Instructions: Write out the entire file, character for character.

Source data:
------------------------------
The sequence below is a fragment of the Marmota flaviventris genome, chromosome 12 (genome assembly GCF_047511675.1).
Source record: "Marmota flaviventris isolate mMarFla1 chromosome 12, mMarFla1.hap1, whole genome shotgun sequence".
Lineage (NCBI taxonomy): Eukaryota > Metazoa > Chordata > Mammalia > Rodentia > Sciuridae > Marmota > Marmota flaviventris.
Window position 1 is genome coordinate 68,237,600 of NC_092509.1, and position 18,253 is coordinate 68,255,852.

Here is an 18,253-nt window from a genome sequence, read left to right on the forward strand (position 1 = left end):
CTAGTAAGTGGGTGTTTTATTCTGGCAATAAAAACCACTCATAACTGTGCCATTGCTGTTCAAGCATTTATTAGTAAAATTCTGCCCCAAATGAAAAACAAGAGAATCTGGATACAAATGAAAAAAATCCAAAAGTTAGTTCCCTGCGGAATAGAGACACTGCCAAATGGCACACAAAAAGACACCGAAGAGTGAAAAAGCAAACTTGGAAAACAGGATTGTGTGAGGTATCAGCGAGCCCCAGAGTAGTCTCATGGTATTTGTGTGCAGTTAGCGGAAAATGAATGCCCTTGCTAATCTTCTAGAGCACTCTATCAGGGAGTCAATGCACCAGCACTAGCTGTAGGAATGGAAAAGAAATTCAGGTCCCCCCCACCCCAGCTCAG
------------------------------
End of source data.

The sequence below is a fragment of the Marmota flaviventris genome, chromosome 12 (genome assembly GCF_047511675.1).
Source record: "Marmota flaviventris isolate mMarFla1 chromosome 12, mMarFla1.hap1, whole genome shotgun sequence".
Lineage (NCBI taxonomy): Eukaryota > Metazoa > Chordata > Mammalia > Rodentia > Sciuridae > Marmota > Marmota flaviventris.
Window position 1 is genome coordinate 68,237,600 of NC_092509.1, and position 18,253 is coordinate 68,255,852.

Here is an 18,253-nt window from a genome sequence, read left to right on the forward strand (position 1 = left end):
CTAGTAAGTGGGTGTTTTATTCTGGCAATAAAAACCACTCATAACTGTGCCATTGCTGTTCAAGCATTTATTAGTAAAATTCTGCCCCAAATGAAAAACAAGAGAATCTGGATACAAATGAAAAAAATCCAAAAGTTAGTTCCCTGCGGAATAGAGACACTGCCAAATGGCACACAAAAAGACACCGAAGAGTGAAAAAGCAAACTTGGAAAACAGGATTGTGTGAGGTATCAGCGAGCCCCAGAGTAGTCTCATGGTATTTGTGTGCAGTTAGCGGAAAATGAATGCCCTTGCTAATCTTCTAGAGCACTCTATCAGGGAGTCAATGCACCAGCACTAGCTGTAGGAATGGAAAAGAAATTCAGGTCCCCCCCACCCCAGCTCAG